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Professors to be honored posthumously

By Julie Kane

Spectrum Volume 17 Issue 32 - May 11, 1995

On May 13, Virginia Tech will present its University Distinguished Achievement Award posthumously to Olivio C. Ferrari, an alumni distinguished professor in the College of Architecture and Urban Studies and to Richard B. Talbot, founding dean of the Virginia-Maryland Regional College of Veterinary Medicine.

According to a resolution adopted by the Board of Visitors, the award is to be given in recognition of Ferrari as "a special teacher who devoted his life and resources to this university and who was an architect for the quality and international prominence of Virginia Tech."

After joining the college in 1965, Ferrari was instrumental in crafting the core foundation of the current College of Architecture and Urban Studies, one the most highly rated colleges of its kind in the nation. In 1968, Ferrari created the Inner College Program for a limited number of faculty members and students who were at different levels and disciplines. This innovative programing afforded students access to a community of faculty members from the college and beyond.

Four years after joining Virginia Tech, he won the university's Wine award for Teaching Excellence and the Virginia Society, American Institute of Architects teaching award. In 1977, he received the Excellence in Teaching Award from the College of Architecture and Urban Studies and was inducted into the university's Academy of Teaching Excellence. He was named an alumni distinguished professor in 1982. For inspiring a generation of students who themselves have contributed to the advancement of architecture, Ferrari received the Association of Collegiate Schools of Architecture Distinguished Professor Award for 1990.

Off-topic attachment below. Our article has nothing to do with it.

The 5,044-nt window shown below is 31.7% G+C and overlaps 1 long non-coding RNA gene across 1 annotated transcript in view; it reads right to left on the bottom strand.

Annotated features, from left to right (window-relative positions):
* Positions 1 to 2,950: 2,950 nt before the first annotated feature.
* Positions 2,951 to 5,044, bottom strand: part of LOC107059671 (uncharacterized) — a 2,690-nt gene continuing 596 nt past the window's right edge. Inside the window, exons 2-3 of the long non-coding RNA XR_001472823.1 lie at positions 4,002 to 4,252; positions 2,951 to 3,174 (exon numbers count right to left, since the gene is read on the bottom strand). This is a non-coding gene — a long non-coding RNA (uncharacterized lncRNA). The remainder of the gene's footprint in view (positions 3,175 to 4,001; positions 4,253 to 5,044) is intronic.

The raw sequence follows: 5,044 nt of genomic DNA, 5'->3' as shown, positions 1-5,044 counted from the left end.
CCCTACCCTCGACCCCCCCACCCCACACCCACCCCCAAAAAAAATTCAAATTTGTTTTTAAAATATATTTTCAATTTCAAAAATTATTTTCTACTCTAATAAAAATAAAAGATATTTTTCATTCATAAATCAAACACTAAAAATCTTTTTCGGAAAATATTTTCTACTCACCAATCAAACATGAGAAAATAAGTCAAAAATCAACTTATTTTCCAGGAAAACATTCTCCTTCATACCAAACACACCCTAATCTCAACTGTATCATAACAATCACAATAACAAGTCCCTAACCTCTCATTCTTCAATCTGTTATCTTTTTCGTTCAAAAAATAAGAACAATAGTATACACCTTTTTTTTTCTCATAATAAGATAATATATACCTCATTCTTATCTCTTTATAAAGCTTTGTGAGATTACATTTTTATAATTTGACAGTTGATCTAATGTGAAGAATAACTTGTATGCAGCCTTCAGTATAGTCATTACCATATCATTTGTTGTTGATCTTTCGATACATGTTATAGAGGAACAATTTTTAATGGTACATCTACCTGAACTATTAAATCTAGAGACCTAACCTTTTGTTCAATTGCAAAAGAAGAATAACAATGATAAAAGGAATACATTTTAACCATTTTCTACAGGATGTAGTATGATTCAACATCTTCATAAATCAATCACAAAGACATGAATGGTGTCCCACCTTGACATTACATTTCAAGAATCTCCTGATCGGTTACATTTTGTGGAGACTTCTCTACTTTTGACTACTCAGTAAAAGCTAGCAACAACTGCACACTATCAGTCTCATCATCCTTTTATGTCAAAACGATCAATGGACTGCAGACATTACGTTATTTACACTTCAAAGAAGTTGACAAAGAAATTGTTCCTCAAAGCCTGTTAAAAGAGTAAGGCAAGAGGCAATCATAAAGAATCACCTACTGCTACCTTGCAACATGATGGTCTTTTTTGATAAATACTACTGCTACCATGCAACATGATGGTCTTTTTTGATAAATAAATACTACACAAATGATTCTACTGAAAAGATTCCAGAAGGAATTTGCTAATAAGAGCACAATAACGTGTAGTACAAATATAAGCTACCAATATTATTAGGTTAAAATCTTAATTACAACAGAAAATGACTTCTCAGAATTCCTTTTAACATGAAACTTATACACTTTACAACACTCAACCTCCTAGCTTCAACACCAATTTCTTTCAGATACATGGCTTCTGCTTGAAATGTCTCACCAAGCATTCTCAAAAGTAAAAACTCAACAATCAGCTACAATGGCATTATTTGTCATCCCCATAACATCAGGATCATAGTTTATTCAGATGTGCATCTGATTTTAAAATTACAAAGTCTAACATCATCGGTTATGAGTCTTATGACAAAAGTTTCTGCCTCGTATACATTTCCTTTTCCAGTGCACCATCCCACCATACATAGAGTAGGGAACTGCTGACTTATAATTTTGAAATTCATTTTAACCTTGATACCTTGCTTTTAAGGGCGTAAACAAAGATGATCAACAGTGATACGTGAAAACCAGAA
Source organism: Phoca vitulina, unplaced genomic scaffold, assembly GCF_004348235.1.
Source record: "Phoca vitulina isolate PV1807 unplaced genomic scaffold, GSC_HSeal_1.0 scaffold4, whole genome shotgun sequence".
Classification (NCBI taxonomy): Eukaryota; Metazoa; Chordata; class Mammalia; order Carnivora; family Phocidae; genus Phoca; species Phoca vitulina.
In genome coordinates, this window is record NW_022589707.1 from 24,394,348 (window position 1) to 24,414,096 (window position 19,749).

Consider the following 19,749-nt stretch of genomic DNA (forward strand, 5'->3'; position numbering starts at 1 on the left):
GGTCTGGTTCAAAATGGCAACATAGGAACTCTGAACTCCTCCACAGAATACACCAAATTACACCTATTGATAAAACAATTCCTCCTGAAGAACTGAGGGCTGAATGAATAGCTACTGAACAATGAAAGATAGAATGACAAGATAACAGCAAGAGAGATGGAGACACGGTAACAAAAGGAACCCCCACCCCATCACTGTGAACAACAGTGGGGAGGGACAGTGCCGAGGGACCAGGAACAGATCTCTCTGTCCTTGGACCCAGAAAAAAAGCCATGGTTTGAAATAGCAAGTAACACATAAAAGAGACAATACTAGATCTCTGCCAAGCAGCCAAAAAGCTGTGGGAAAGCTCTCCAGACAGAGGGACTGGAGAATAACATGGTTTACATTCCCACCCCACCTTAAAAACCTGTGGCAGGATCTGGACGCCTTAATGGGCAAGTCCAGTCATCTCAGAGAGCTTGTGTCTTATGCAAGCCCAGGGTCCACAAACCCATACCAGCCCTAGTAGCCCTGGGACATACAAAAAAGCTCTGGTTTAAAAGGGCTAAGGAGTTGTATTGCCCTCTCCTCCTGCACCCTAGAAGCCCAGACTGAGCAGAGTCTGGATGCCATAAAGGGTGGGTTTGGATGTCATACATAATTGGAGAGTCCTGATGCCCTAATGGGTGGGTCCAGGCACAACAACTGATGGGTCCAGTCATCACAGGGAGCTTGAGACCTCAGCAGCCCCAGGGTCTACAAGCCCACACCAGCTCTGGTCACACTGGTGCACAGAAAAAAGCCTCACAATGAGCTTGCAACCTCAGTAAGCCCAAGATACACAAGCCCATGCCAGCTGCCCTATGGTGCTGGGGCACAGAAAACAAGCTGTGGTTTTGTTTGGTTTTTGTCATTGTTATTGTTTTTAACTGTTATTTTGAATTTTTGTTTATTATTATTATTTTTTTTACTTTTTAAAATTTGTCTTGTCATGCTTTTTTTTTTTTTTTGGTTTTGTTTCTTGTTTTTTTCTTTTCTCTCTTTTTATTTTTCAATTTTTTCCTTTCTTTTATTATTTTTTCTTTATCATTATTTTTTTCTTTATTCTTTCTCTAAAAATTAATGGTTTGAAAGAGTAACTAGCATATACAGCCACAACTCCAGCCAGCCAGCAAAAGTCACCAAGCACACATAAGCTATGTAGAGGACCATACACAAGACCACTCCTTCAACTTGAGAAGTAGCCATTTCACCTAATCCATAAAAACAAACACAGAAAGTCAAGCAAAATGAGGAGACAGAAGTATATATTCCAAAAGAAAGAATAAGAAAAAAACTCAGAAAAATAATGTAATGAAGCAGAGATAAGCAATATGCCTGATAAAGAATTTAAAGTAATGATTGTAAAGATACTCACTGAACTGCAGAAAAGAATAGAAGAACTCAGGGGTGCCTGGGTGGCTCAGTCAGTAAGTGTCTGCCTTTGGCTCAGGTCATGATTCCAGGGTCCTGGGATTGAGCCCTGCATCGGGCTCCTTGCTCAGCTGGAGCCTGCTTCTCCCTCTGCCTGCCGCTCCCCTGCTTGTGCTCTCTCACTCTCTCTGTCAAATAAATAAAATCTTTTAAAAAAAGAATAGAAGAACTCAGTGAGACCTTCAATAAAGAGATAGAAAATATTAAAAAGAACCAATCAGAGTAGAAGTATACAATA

Ferrari broadened the college's scope by creating the Study Abroad Program in 1968. Since then, nearly 1,000 students have had the opportunity to study in Europe under his direction. In a culmination of almost 30 years of service to the university, Ferrari helped found and was named director of the Virginia Tech European Studies Center in Riva San Vitale, Switzerland. On July 15, 1994, Ferrari, 63, died of an illness at his home in Carona, Switzerland.

The University Distinguished Achievement Award will also be given in honor memory, of Talbot, in recognition of his lifetime of dedication and accomplishment. A national leader in the veterinary profession, Talbot, 61, died September 8, 1994, in an airliner crash.

Before joining Virginia Tech, Talbot served the University of Georgia as chairman of the Department of Physiology and Pharmacology and dean of the College of Veterinary Medicine. In 1974, he was hired by Virginia Tech to develop plans and create a college of veterinary medicine.

He led efforts to create the Virginia-Maryland Regional College of Veterinary Medicine, and presided over the graduation of its charter class in 1984. Following his retirement from the Virginia-Maryland deanship, Talbot served for several years as the director of the Food and Drug Administration's Office of New Animal Drug Evaluation.

Upon his return to Virginia Tech on a full-time basis in 1989, Talbot resumed his professorship in the Department of Biomedical Sciences and Pathobiology, where he conducted extensive work in the area of pharmacological and toxicological information-delivery systems.

Talbot served as editor of the Journal of Veterinary Medical Education until his death. He also was editor and secretary of the American Veterinary Computer Society, and editor of Veterinary Pharmaceuticals and Biologicals, a standard reference work in veterinary medicine.

He had served on the National Academy of Sciences' National Research Council Committee on Veterinary Medical Sciences, was a board member of Hazleton Corporation, and was recipient of numerous professional honors.